A lot of people dream of being able to stop working their 9-5 job and retire early. But what does it take to make that dream a reality?
Here’s What You Need to Know About How to Retire Early
The first thing to think about when considering how to retire early is why you want to do it.
People have a lot of different reasons for wanting to retire early:
- Spending more time with my family and friends
- Quitting your current job and doing one you love
- Going back to college
- Living abroad
In this article, we’ll look at six key steps you need to take if you’re planning to retire early.
Table of Contents
- Crunch the Numbers
- Get on a Budget and Live Below Your Means
- Eliminate All Consumer Debt
- Invest to the Max
- Pay Off Your Mortgage
- Meet With a Financial Advisor
Crunch the Numbers
No matter where you are in your career, the first step in figuring out how to retire early is crunching the numbers:
- Tally up how much money you’ve saved for retirement up to this point.
- Figure out how much more you’ll need to save to retire by your desired age.
The most common rule of thumb for retirement savings states that you’ll need 25 times what you expect your annual spending to be in retirement.
Maybe you’re on the fence about early retirement because you may have to support your children financially and/or care for your aging parents. In that case, you may want to play it more conservatively and stash away 30 times your anticipated annual spending.
Let’s take a look at a real-life example: Say you’re 30, you have annual pre-tax earnings of $60,000, you’ve managed to save $100,000 so far and your goal is to retire at 60.
To reach that goal, you’re saving 10% of your pay each month right now. So, at the current rate you’re going, are you on track to retire at 60 or not?
That’s where a free online retirement calculator — like this one from Nerdwallet — comes in handy.
When you crunch the numbers, you see you won’t quite make it at your current pace of savings. You’ll amass only about $1.16 million at the rate you’re going.
But if you’re willing to bump up your monthly savings rate from 10% to 25% for the rest of your working life, you’ll have an estimated $2.05 million. That’s very close to the nearly $2.1 million you’ll need to retire at 60.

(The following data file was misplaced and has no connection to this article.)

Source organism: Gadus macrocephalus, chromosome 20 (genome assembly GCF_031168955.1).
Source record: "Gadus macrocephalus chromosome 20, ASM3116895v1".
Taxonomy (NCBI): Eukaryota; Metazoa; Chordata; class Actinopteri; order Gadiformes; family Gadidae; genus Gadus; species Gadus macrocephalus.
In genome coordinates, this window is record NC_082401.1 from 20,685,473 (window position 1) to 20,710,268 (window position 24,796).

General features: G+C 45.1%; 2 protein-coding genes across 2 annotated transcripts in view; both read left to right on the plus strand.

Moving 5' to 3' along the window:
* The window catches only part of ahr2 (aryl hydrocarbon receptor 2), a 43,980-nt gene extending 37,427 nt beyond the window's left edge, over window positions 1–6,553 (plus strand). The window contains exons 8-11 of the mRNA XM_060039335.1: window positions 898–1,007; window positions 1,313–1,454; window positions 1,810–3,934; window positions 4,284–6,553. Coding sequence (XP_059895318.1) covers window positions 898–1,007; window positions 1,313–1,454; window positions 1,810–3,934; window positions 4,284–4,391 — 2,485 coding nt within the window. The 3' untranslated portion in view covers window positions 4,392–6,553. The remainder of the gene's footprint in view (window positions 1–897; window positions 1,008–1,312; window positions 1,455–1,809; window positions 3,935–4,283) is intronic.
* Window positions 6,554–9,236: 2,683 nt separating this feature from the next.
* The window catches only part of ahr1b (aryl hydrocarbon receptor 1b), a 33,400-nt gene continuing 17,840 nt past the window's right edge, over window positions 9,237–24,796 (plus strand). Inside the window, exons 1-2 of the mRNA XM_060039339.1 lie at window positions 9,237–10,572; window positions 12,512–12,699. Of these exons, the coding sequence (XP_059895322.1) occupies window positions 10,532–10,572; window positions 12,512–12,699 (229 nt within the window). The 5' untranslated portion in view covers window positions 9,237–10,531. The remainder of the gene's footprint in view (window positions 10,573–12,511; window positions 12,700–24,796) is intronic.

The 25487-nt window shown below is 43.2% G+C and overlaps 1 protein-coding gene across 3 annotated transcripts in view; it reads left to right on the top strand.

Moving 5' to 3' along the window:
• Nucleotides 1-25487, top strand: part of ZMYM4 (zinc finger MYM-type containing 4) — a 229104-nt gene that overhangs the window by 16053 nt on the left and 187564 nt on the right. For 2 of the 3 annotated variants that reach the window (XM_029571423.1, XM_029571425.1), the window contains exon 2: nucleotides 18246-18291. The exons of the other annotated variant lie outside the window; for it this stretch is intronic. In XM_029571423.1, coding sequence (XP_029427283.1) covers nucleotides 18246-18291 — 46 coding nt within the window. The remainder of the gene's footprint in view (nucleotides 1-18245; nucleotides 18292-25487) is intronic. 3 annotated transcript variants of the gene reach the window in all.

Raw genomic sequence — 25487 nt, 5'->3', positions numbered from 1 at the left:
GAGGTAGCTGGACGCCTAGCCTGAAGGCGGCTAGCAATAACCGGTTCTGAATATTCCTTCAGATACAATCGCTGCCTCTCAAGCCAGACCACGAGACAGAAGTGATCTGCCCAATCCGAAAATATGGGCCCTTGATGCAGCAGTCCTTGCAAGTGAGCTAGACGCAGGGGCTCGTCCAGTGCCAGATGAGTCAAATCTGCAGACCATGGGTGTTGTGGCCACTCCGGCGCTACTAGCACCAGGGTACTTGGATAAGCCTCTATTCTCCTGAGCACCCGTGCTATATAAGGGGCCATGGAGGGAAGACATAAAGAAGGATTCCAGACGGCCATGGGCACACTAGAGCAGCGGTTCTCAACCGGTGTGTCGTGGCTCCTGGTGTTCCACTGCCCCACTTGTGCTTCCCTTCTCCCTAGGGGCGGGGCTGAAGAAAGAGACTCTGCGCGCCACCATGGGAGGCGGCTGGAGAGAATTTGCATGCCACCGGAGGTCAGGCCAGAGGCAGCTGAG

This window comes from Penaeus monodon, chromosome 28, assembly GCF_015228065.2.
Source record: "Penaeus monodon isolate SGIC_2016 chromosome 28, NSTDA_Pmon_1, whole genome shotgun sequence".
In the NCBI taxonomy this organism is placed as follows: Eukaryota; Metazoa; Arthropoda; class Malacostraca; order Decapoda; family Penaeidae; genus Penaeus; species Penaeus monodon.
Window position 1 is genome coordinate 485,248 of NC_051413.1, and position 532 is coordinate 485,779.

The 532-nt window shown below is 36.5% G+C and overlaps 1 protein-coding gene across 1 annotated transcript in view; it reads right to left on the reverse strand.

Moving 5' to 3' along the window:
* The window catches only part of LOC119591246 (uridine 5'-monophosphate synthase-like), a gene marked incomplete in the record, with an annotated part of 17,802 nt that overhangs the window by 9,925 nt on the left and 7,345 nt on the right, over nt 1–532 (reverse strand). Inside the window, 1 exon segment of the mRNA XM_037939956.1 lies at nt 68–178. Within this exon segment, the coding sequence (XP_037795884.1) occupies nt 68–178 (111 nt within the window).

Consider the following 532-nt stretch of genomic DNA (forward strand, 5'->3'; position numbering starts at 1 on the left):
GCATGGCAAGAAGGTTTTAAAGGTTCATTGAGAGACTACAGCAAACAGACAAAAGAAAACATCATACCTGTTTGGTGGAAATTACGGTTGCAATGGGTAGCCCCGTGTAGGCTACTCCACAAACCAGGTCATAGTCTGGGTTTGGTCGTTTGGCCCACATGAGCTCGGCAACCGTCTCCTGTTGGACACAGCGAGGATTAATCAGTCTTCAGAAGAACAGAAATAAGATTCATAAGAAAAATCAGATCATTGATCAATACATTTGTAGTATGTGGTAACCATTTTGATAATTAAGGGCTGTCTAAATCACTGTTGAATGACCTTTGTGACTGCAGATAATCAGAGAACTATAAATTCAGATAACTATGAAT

This is just a hypothetical example. You can play around with this calculator and enter your own numbers here.
Note: These calculations exclude the impact of Social Security benefits and a pension if you have one.
Get on a Budget and Live Below Your Means
After you figure out how much you’ll actually need to retire, you’ll probably need to get on a budget.
There are multiple approaches to budgeting, but these two have proven themselves time and time again:
The CLARK method is our own budgeting plan based on money expert Clark Howard’s teachings. It’s easy to follow because we want people to stick to it. You’re one click away from the free worksheet that will get you started!
Meanwhile, the envelope method is a traditional approach to budgeting. Here’s how to get started with that approach.
Many people who want to retire early decide to become extreme savers. They typically save anywhere from 50% to 75% of their pay. They also align themselves with the Financial Independence, Retire Early (FIRE) movement.
Clark practiced FIRE decades before it was called that.
As a young person, Clark lived on every other paycheck. So, he effectively had a 50% personal savings rate. Clark was able to retire by 31 after selling a chain of travel agencies he’d started.
“In the end, saving money is a choice; there’s no requirement that you do it,” Clark says. “And if saving is not something that’s important to you, it simply means you’ll probably have to work longer.”
Eliminate All Consumer Debt
To kick your budgeting efforts up a notch, try zero-sum budgeting. The idea here is that you assign every dollar in your life a job each month before it hits your account. It’s a great strategy to help target and pay off any lingering debt you may have.